Google Glass — AKA the computer you wear on your face — is set to launch at an unspecified date later this year. Doubtlessly many of you are eager to try out this intriguing new technology, which will lead to entirely new social interactions and potential faux pas. Google recommends the following Glass etiquette techniques that will stop you from becoming a ‘Glasshole’.
Google Glass is essentially a wearable computing device in the form of a transparent lens positioned over the right eye. It can be used to record point-of-view HD video and display contextual information in real time, such as calender alerts and GPS tracking. It can also issue voice commands.
For the past couple of years, Glass prototypes have been tested in the wild by a handful of developers, tech journalists, politicos and geeky celebrities affectionately dubbed ‘Explorers’. Below is their collective wisdom on how not to wear this new technology.
Don’t ‘Glass-out’: Glass was built for short bursts of information and interactions that allow you to quickly get back to doing the other things you love. If you find yourself staring off into the prism for long periods of time you’re probably looking pretty weird to the people around you. So don’t read War and Peace on Glass. Things like that are better done on bigger screens.
Don’t rock Glass while doing high-impact sports: Glass is a piece of technology, so use common sense. Water skiing, bull riding or cage fighting with Glass are probably not good ideas.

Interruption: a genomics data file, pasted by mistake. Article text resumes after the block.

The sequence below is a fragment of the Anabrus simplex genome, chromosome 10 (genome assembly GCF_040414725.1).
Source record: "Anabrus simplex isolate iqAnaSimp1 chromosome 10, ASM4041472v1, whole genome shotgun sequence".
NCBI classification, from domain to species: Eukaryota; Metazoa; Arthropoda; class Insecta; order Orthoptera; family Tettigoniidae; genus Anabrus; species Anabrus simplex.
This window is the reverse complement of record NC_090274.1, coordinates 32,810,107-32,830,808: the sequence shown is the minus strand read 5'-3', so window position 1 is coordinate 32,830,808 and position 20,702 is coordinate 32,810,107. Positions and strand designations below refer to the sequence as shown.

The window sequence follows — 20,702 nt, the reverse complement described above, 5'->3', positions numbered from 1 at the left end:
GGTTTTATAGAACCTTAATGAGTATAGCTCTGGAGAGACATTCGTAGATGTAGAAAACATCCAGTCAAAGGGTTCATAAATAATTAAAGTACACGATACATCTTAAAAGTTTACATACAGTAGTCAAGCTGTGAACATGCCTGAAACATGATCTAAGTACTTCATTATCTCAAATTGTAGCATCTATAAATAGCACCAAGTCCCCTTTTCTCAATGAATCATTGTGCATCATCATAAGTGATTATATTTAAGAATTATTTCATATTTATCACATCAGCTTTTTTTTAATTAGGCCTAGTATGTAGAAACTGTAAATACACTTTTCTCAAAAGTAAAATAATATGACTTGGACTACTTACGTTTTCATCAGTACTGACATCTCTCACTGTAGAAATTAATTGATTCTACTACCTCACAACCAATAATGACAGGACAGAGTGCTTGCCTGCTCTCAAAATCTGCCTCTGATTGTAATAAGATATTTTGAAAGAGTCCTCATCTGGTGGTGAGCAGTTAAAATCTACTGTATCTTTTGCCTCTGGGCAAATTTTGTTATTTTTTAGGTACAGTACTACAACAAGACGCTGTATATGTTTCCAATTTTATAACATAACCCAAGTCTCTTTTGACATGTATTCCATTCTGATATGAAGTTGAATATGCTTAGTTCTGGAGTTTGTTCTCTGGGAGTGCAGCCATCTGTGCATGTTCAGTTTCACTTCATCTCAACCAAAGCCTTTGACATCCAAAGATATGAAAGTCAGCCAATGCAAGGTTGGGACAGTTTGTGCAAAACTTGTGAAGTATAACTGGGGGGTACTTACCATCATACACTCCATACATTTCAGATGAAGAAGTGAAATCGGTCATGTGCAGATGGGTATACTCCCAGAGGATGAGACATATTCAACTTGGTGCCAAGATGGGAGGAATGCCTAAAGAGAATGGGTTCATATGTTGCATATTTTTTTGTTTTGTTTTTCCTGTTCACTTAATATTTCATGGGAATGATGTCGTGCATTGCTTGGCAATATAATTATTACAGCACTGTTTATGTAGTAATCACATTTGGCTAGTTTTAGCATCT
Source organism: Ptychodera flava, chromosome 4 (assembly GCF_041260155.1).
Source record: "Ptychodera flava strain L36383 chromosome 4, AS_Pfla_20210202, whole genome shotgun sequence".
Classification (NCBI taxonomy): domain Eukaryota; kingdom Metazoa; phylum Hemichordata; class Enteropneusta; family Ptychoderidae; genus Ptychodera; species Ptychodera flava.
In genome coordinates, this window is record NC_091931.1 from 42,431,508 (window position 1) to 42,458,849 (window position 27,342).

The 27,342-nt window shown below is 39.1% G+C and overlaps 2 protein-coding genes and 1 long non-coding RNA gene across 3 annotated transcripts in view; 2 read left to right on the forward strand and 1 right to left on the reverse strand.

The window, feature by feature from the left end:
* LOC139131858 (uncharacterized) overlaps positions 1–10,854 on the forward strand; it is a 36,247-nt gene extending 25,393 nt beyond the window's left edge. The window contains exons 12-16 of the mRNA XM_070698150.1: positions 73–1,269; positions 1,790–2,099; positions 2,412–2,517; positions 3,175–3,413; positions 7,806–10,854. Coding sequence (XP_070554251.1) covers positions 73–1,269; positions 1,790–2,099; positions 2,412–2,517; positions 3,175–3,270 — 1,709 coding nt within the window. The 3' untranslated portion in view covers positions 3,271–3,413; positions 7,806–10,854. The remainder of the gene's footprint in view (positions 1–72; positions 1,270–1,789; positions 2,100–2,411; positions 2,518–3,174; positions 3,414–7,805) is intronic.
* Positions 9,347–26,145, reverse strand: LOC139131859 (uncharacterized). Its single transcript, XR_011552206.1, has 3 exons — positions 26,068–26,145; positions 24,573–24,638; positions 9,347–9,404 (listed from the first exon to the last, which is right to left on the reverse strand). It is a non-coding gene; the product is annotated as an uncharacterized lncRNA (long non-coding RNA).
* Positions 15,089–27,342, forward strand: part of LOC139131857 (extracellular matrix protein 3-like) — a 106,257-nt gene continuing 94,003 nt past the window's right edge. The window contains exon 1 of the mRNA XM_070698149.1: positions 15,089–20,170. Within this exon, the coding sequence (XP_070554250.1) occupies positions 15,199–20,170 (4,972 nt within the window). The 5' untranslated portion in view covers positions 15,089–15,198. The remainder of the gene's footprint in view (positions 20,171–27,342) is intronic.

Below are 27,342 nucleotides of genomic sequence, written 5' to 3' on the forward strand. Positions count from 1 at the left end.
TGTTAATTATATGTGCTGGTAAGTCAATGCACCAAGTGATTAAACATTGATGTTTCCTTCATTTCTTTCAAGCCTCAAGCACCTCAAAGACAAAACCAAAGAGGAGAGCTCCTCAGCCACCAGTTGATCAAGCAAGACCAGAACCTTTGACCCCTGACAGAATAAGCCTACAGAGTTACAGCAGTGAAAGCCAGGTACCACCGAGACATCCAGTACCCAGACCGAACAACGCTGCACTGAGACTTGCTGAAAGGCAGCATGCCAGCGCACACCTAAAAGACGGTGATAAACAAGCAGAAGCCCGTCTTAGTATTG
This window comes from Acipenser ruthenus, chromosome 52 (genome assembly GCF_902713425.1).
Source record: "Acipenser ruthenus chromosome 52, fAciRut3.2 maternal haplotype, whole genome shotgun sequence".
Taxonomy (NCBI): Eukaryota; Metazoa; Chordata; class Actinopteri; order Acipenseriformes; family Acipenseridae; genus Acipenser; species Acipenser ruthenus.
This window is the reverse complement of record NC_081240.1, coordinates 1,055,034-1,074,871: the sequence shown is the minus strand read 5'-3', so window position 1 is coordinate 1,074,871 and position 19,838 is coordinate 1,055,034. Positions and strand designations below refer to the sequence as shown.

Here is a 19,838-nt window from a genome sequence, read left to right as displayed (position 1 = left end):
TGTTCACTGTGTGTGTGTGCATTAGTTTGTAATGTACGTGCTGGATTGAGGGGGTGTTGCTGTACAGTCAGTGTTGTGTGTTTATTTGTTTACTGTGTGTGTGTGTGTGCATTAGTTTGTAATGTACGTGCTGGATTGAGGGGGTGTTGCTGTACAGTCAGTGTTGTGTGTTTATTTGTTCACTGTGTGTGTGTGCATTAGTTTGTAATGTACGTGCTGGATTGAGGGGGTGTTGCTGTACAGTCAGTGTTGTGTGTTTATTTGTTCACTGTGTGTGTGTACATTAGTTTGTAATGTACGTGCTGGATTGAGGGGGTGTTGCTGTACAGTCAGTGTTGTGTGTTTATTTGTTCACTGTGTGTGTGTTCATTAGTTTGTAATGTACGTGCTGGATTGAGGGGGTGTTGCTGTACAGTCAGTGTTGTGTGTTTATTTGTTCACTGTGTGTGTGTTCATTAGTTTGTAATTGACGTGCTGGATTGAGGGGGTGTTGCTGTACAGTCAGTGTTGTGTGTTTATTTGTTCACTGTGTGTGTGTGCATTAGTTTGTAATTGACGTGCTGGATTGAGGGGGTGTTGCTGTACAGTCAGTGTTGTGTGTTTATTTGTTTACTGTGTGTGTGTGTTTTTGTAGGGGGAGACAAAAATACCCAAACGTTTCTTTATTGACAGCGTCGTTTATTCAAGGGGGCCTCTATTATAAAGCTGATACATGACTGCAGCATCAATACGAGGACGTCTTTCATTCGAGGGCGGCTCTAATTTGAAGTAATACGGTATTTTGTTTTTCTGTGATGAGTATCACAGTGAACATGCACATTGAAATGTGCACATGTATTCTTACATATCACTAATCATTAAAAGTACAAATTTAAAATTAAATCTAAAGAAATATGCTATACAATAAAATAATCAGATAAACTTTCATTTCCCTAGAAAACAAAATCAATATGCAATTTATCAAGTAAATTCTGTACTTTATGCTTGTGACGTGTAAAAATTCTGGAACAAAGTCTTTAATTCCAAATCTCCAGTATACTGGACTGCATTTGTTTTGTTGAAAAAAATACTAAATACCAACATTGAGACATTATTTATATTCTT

Don’t wear it and expect to be ignored: Let’s face it, you’re gonna get some questions. Be patient and explain that Glass has a lot of the same features as a mobile phone (camera, maps, email, etc.). Also, develop your own etiquette. If you’re worried about someone interrupting that romantic dinner at a nice restaurant with a question about Glass, just take it off and put it around the back of your neck or in your bag.
Don’t be creepy or rude (aka, a “Glasshole”): Respect others and if they have questions about Glass don’t get snappy. Be polite and explain what Glass does and remember, a quick demo can go a long way. In places where cell phone cameras aren’t allowed, the same rules will apply to Glass. If you’re asked to turn your phone off, turn Glass off as well. Breaking the rules or being rude will not get businesses excited about Glass and will ruin it for other Explorers.
In addition to the behavior that should be avoided, Google has also listed some handy Glass-wearing tips to help people get the most out of the device. This includes obvious stuff like asking permission before you take photos or video of people; just as you would with a camcorder or phone camera.
You should also keep the screen-lock enabled to prevent others from using it and trigger the remote-wipe function if it happens to get stolen. You can read the rest of the recommendations at Google’s website. You can also check out what the device looks like in the video below:
What are your thoughts on Google Glass and augmented-reality glasses in general? Will you be picking one up at launch? Share your thoughts in the comments section below.